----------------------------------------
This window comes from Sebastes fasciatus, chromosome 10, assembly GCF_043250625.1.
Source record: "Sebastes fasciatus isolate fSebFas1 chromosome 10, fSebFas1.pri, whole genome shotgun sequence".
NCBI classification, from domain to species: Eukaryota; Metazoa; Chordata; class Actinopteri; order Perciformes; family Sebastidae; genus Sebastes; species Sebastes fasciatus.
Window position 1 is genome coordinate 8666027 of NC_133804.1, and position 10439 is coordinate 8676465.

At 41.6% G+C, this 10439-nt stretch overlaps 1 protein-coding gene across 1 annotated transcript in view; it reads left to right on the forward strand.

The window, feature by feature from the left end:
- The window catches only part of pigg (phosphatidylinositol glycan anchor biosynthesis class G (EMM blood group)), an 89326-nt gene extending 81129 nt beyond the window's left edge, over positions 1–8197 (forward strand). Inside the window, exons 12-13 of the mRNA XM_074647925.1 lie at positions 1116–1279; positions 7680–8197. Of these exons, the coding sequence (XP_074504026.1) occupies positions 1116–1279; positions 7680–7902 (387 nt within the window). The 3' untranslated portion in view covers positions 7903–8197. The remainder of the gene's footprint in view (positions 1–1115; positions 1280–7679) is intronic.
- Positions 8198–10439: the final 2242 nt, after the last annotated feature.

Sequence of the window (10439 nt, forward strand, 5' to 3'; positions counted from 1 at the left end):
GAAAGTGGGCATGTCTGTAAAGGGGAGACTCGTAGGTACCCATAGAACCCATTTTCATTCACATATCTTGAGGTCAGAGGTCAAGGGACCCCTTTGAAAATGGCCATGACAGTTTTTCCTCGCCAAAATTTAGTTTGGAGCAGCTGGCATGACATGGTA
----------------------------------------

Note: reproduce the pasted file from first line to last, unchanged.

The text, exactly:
This window comes from Sebastes fasciatus, chromosome 10, assembly GCF_043250625.1.
Source record: "Sebastes fasciatus isolate fSebFas1 chromosome 10, fSebFas1.pri, whole genome shotgun sequence".
NCBI classification, from domain to species: Eukaryota; Metazoa; Chordata; class Actinopteri; order Perciformes; family Sebastidae; genus Sebastes; species Sebastes fasciatus.
Window position 1 is genome coordinate 8666027 of NC_133804.1, and position 10439 is coordinate 8676465.

At 41.6% G+C, this 10439-nt stretch overlaps 1 protein-coding gene across 1 annotated transcript in view; it reads left to right on the forward strand.

The window, feature by feature from the left end:
- The window catches only part of pigg (phosphatidylinositol glycan anchor biosynthesis class G (EMM blood group)), an 89326-nt gene extending 81129 nt beyond the window's left edge, over positions 1–8197 (forward strand). Inside the window, exons 12-13 of the mRNA XM_074647925.1 lie at positions 1116–1279; positions 7680–8197. Of these exons, the coding sequence (XP_074504026.1) occupies positions 1116–1279; positions 7680–7902 (387 nt within the window). The 3' untranslated portion in view covers positions 7903–8197. The remainder of the gene's footprint in view (positions 1–1115; positions 1280–7679) is intronic.
- Positions 8198–10439: the final 2242 nt, after the last annotated feature.

Sequence of the window (10439 nt, forward strand, 5' to 3'; positions counted from 1 at the left end):
GAAAGTGGGCATGTCTGTAAAGGGGAGACTCGTAGGTACCCATAGAACCCATTTTCATTCACATATCTTGAGGTCAGAGGTCAAGGGACCCCTTTGAAAATGGCCATGACAGTTTTTCCTCGCCAAAATTTAGTTTGGAGCAGCTGGCATGACATGGTA